The Line on NBA Betting
When former NBA referee Tim Donaghy turns himself into federal authorities this week, as is widely expected, he will face charges that he or his associates bet on games in which he may have made calls to affect whether teams covered the point spread. NBA Commissioner David Stern called the scandal "the most serious and worst situation" in his 40 years with the league.
Sports betting, both legal and illegal, is a huge industry, providing big payouts (and losses) for simply picking a winner or accurately handicapping a loser. To anyone who has been to Las Vegas, entered an NCAA tournament pool, or remembers that guy from college who couldn't master calculus but could work point spreads like a modern-day Sir Isaac Newton, there is nothing shocking about that.
What is surprising is just how massive the sports betting industry has become. From the sparkling casinos of the Vegas strip to shady bookies in street-corner Brooklyn bars, all those bets add up to a gigantic, multibillion-dollar business. Last year, the Nevada State Gaming Control Board reported $2.4 billion in legal sports wagers. While illegal bookies obviously don't report data on their operations, illegal sports gambling dwarfs legal betting, primarily because of geography: You have to be in Nevada to place legal wagers, but you can bet illegally just about anywhere.
Gridiron Is the Big Draw
In 1999, the National Gambling Impact Study Commission reported to Congress that up to $380 billion was illegally bet on sports in the U.S. each year. That makes the sports betting industry more than six times larger than the combined value of all 122 professional sports franchises in the NFL, NBA, MLB, and NHL.
Football is by far the largest component of legalized sports gambling, accounting for almost half of all sports betting in Nevada. Basketball wagers are the second most popular, representing a quarter of sports bets placed. An analysis by BusinessWeek of data included in Nevada State Revenue Gaming Control Board reports shows that $1.1 billion in football bets were placed in the state last year, up 32% over the past five years. Over that same period, basketball wagers grew 24%, from $513.5 million in 2002 to $635.4 million in 2006. Nevada state law requires all gaming licensees to provide data on their operations, including a breakdown of their books by sport, but does not differentiate between wagers on professional and college games. But in May, during the NBA playoffs and when there were no NCAA basketball games, more than $56 million in bets were placed on basketball games in the state.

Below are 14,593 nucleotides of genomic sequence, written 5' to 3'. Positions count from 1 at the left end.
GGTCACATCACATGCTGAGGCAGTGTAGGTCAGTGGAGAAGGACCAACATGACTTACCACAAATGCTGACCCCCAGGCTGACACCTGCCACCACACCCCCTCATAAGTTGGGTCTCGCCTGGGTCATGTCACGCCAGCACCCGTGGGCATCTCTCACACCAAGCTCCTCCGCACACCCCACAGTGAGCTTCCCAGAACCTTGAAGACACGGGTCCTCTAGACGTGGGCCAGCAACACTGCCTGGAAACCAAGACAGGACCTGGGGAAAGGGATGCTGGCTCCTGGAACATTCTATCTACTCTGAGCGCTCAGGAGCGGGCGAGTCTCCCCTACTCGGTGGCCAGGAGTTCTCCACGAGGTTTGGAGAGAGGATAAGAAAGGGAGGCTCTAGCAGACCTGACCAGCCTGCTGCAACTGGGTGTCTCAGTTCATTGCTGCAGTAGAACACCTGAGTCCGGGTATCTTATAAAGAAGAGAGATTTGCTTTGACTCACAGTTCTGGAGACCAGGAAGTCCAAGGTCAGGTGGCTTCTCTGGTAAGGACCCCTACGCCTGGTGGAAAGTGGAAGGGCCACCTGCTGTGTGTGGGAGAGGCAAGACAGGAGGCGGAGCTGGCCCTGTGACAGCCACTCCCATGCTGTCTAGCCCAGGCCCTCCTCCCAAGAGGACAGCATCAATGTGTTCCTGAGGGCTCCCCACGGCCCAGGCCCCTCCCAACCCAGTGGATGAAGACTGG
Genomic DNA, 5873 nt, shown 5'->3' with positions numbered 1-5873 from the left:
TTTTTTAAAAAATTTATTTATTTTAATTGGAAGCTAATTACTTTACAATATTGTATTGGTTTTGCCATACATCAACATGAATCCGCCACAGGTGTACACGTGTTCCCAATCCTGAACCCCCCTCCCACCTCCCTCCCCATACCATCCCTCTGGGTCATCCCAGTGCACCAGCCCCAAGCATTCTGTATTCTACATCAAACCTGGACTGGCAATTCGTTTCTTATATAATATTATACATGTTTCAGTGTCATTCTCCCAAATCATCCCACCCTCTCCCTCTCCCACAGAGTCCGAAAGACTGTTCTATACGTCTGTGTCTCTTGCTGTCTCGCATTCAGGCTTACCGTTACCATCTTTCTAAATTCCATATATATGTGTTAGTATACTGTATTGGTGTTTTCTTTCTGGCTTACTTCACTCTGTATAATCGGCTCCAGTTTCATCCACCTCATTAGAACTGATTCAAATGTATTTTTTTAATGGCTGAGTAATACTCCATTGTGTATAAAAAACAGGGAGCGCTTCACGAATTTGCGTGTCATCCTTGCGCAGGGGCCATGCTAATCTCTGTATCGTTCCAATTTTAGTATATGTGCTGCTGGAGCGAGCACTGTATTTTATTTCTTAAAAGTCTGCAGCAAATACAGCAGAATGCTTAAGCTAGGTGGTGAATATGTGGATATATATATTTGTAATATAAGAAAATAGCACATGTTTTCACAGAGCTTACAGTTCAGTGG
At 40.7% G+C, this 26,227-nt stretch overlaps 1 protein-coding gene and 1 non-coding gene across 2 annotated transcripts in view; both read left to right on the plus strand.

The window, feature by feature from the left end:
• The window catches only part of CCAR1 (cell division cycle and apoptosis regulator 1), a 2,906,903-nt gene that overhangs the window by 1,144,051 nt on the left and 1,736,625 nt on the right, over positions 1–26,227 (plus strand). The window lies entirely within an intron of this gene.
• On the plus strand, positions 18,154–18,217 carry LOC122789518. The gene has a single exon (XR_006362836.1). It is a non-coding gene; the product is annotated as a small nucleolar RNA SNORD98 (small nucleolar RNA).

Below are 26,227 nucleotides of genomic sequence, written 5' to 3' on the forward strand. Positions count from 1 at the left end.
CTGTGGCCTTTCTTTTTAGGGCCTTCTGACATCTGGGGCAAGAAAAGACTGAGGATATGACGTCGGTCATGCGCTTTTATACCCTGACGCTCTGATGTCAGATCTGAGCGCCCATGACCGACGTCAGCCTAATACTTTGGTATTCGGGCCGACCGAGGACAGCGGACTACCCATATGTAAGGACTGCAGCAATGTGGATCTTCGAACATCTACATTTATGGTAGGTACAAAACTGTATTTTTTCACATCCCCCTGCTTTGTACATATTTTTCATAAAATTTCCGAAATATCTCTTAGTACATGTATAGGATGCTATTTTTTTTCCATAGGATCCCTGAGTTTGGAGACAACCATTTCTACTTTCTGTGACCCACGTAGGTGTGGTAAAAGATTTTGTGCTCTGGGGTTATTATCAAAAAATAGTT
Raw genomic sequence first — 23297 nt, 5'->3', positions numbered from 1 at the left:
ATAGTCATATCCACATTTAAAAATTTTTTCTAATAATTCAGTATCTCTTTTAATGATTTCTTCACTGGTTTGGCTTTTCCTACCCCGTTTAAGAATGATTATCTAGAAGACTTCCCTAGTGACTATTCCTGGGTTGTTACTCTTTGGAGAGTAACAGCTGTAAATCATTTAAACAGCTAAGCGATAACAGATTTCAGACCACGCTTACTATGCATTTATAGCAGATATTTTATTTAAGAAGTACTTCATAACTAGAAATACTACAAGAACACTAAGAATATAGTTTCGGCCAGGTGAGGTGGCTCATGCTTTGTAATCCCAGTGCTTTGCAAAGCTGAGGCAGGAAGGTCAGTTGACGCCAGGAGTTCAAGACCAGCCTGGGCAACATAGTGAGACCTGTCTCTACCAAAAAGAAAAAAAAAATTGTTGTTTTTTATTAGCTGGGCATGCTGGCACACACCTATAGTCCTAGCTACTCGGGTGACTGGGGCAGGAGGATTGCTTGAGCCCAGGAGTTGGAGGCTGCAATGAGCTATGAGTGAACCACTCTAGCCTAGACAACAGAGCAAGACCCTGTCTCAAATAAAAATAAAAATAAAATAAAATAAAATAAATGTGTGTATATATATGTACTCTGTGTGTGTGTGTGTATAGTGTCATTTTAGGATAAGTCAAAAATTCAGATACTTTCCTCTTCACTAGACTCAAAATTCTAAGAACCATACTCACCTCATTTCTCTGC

R.J. Bell, a sports betting expert who runs the Web site pregame.com, estimates that $70 billion is bet worldwide on NBA games each season. While conventional wisdom might suggest that intangibles like extensive travel and player motivation over an 82-game regular season might make it more difficult to handicap NBA games, Bell says that is not the case. Over the course of a six-month season, Bell says that bookmakers gain a wealth of information on each team and individual players, and are able to set point spreads that predict winners 70% of the time. "The market efficiency is higher in NBA sports betting than the NFL, making it harder for the average bettor to win money," he says.